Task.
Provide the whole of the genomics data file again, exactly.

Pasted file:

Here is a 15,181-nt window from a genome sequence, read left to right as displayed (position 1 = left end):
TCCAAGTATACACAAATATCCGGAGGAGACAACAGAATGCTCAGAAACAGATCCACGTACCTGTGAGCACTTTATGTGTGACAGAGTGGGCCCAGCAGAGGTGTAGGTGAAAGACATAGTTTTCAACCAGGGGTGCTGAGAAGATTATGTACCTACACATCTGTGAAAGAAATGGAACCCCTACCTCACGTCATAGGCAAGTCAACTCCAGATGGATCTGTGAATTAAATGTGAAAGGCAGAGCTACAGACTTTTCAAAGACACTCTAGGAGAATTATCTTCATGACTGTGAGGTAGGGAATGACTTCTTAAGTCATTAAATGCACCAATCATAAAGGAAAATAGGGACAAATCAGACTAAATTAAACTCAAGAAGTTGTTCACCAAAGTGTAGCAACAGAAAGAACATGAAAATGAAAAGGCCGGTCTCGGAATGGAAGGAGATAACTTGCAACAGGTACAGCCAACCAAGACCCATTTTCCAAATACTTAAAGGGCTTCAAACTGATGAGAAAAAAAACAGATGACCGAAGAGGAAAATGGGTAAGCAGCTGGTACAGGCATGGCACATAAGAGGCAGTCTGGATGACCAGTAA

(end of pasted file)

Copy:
Here is a 15,181-nt window from a genome sequence, read left to right as displayed (position 1 = left end):
TCCAAGTATACACAAATATCCGGAGGAGACAACAGAATGCTCAGAAACAGATCCACGTACCTGTGAGCACTTTATGTGTGACAGAGTGGGCCCAGCAGAGGTGTAGGTGAAAGACATAGTTTTCAACCAGGGGTGCTGAGAAGATTATGTACCTACACATCTGTGAAAGAAATGGAACCCCTACCTCACGTCATAGGCAAGTCAACTCCAGATGGATCTGTGAATTAAATGTGAAAGGCAGAGCTACAGACTTTTCAAAGACACTCTAGGAGAATTATCTTCATGACTGTGAGGTAGGGAATGACTTCTTAAGTCATTAAATGCACCAATCATAAAGGAAAATAGGGACAAATCAGACTAAATTAAACTCAAGAAGTTGTTCACCAAAGTGTAGCAACAGAAAGAACATGAAAATGAAAAGGCCGGTCTCGGAATGGAAGGAGATAACTTGCAACAGGTACAGCCAACCAAGACCCATTTTCCAAATACTTAAAGGGCTTCAAACTGATGAGAAAAAAAACAGATGACCGAAGAGGAAAATGGGTAAGCAGCTGGTACAGGCATGGCACATAAGAGGCAGTCTGGATGACCAGTAA